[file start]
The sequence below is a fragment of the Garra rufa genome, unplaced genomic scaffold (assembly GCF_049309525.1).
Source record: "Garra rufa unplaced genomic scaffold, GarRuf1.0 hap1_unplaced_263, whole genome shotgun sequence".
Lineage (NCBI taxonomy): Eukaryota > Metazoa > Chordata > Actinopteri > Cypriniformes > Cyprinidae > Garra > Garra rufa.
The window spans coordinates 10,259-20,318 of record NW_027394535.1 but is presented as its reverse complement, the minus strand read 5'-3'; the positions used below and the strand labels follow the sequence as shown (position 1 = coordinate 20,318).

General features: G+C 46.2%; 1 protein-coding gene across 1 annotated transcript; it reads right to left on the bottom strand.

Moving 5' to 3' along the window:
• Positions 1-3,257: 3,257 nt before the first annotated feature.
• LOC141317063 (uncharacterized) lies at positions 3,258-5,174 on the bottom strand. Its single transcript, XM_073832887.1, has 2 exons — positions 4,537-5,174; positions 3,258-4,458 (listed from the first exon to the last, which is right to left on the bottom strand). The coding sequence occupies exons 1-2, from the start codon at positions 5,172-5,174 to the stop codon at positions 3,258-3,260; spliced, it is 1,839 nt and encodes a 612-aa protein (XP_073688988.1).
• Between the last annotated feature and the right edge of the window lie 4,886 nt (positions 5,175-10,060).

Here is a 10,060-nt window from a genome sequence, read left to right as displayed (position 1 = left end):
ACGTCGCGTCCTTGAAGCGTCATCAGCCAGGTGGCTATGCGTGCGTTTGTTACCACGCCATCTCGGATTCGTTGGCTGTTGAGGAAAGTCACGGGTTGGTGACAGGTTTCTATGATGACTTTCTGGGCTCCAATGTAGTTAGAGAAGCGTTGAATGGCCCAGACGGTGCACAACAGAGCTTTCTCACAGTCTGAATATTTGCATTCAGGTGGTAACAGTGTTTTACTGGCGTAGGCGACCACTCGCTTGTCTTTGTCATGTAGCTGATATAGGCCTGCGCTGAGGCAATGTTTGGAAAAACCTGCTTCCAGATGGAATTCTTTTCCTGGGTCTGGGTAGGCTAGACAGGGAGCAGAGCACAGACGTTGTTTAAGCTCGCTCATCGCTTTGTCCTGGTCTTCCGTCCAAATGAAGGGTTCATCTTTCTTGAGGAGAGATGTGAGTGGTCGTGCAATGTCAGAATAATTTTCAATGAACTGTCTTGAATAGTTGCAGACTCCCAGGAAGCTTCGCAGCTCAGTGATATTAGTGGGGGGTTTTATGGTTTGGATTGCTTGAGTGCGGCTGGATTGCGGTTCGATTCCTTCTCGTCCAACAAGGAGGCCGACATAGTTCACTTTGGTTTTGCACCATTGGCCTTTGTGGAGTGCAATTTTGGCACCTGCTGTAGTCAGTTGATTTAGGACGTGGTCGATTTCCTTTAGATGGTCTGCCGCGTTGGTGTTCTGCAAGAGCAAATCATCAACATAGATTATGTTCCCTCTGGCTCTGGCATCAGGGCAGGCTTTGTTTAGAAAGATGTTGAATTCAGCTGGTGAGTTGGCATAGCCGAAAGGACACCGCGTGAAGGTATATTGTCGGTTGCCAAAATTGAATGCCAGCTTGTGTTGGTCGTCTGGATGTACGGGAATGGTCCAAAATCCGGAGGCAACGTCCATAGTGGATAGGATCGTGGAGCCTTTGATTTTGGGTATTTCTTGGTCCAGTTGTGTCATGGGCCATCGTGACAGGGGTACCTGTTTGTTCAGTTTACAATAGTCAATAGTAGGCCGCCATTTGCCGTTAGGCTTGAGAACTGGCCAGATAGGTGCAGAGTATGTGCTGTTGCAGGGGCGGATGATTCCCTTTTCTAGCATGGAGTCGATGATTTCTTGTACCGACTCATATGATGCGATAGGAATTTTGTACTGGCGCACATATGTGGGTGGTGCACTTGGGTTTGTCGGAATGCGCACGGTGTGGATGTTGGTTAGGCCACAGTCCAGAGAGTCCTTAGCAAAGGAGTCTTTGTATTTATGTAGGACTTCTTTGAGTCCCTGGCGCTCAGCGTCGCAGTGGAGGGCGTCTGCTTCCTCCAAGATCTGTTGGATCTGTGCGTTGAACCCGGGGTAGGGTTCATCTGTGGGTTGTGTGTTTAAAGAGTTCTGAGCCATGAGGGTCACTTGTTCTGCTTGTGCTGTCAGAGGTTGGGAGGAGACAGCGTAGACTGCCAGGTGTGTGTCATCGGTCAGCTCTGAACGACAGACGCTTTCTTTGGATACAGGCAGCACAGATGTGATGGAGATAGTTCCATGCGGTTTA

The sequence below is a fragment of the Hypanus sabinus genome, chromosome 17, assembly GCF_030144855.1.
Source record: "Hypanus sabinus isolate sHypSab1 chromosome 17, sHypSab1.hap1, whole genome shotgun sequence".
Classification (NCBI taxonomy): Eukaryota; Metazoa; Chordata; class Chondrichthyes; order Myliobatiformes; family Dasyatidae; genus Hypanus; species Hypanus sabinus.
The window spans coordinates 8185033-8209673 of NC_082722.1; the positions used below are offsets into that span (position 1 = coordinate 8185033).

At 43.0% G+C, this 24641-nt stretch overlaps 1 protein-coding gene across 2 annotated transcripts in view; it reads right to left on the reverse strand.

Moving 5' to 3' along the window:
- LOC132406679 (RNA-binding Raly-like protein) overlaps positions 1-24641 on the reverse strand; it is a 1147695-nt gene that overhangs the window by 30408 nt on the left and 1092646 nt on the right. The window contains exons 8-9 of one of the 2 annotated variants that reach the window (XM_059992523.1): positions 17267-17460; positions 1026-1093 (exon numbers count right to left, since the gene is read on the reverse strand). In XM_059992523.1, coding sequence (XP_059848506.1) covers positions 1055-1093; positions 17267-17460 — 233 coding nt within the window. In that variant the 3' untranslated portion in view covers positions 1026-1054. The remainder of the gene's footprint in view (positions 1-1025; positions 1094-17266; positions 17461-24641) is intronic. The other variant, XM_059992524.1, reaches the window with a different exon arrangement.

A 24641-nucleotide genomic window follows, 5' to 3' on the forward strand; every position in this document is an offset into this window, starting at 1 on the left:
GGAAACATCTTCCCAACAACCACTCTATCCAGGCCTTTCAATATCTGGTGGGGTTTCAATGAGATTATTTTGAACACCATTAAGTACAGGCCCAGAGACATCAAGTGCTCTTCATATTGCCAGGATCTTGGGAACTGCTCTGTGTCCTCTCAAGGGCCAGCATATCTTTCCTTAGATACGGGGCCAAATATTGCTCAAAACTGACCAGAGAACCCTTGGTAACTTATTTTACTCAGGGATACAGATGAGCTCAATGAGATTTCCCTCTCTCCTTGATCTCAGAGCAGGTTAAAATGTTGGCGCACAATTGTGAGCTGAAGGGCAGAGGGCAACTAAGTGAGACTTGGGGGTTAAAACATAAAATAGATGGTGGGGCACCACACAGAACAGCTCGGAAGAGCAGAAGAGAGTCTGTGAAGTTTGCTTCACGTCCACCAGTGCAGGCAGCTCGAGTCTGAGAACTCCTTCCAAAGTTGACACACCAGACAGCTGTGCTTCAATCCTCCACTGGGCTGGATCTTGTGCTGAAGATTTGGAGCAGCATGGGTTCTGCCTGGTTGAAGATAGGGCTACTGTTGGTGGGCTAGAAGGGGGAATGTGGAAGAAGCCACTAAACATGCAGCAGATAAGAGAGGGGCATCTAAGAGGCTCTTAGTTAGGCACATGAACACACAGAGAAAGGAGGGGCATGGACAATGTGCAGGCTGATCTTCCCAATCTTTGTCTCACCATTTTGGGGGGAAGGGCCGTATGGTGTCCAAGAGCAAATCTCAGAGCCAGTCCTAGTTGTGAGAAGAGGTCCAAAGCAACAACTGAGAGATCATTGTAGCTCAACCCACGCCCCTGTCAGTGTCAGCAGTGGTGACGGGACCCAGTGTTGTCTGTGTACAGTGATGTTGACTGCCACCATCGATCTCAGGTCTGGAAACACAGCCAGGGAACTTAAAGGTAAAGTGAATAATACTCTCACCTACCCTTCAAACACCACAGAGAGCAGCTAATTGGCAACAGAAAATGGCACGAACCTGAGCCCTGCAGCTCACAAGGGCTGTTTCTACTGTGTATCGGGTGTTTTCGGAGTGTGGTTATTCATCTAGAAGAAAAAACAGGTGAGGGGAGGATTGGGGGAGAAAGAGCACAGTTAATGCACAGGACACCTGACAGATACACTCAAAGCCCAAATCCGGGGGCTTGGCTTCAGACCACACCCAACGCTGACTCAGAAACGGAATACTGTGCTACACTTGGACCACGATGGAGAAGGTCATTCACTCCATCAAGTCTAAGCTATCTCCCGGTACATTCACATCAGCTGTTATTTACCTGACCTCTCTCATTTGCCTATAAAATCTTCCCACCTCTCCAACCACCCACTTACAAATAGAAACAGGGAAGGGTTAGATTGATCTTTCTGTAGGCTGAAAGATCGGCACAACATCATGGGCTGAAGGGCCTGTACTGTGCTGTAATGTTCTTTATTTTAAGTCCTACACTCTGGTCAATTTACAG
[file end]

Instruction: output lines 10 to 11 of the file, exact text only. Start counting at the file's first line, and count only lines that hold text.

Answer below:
Here is a 10,060-nt window from a genome sequence, read left to right as displayed (position 1 = left end):
ACGTCGCGTCCTTGAAGCGTCATCAGCCAGGTGGCTATGCGTGCGTTTGTTACCACGCCATCTCGGATTCGTTGGCTGTTGAGGAAAGTCACGGGTTGGTGACAGGTTTCTATGATGACTTTCTGGGCTCCAATGTAGTTAGAGAAGCGTTGAATGGCCCAGACGGTGCACAACAGAGCTTTCTCACAGTCTGAATATTTGCATTCAGGTGGTAACAGTGTTTTACTGGCGTAGGCGACCACTCGCTTGTCTTTGTCATGTAGCTGATATAGGCCTGCGCTGAGGCAATGTTTGGAAAAACCTGCTTCCAGATGGAATTCTTTTCCTGGGTCTGGGTAGGCTAGACAGGGAGCAGAGCACAGACGTTGTTTAAGCTCGCTCATCGCTTTGTCCTGGTCTTCCGTCCAAATGAAGGGTTCATCTTTCTTGAGGAGAGATGTGAGTGGTCGTGCAATGTCAGAATAATTTTCAATGAACTGTCTTGAATAGTTGCAGACTCCCAGGAAGCTTCGCAGCTCAGTGATATTAGTGGGGGGTTTTATGGTTTGGATTGCTTGAGTGCGGCTGGATTGCGGTTCGATTCCTTCTCGTCCAACAAGGAGGCCGACATAGTTCACTTTGGTTTTGCACCATTGGCCTTTGTGGAGTGCAATTTTGGCACCTGCTGTAGTCAGTTGATTTAGGACGTGGTCGATTTCCTTTAGATGGTCTGCCGCGTTGGTGTTCTGCAAGAGCAAATCATCAACATAGATTATGTTCCCTCTGGCTCTGGCATCAGGGCAGGCTTTGTTTAGAAAGATGTTGAATTCAGCTGGTGAGTTGGCATAGCCGAAAGGACACCGCGTGAAGGTATATTGTCGGTTGCCAAAATTGAATGCCAGCTTGTGTTGGTCGTCTGGATGTACGGGAATGGTCCAAAATCCGGAGGCAACGTCCATAGTGGATAGGATCGTGGAGCCTTTGATTTTGGGTATTTCTTGGTCCAGTTGTGTCATGGGCCATCGTGACAGGGGTACCTGTTTGTTCAGTTTACAATAGTCAATAGTAGGCCGCCATTTGCCGTTAGGCTTGAGAACTGGCCAGATAGGTGCAGAGTATGTGCTGTTGCAGGGGCGGATGATTCCCTTTTCTAGCATGGAGTCGATGATTTCTTGTACCGACTCATATGATGCGATAGGAATTTTGTACTGGCGCACATATGTGGGTGGTGCACTTGGGTTTGTCGGAATGCGCACGGTGTGGATGTTGGTTAGGCCACAGTCCAGAGAGTCCTTAGCAAAGGAGTCTTTGTATTTATGTAGGACTTCTTTGAGTCCCTGGCGCTCAGCGTCGCAGTGGAGGGCGTCTGCTTCCTCCAAGATCTGTTGGATCTGTGCGTTGAACCCGGGGTAGGGTTCATCTGTGGGTTGTGTGTTTAAAGAGTTCTGAGCCATGAGGGTCACTTGTTCTGCTTGTGCTGTCAGAGGTTGGGAGGAGACAGCGTAGACTGCCAGGTGTGTGTCATCGGTCAGCTCTGAACGACAGACGCTTTCTTTGGATACAGGCAGCACAGATGTGATGGAGATAGTTCCATGCGGTTTA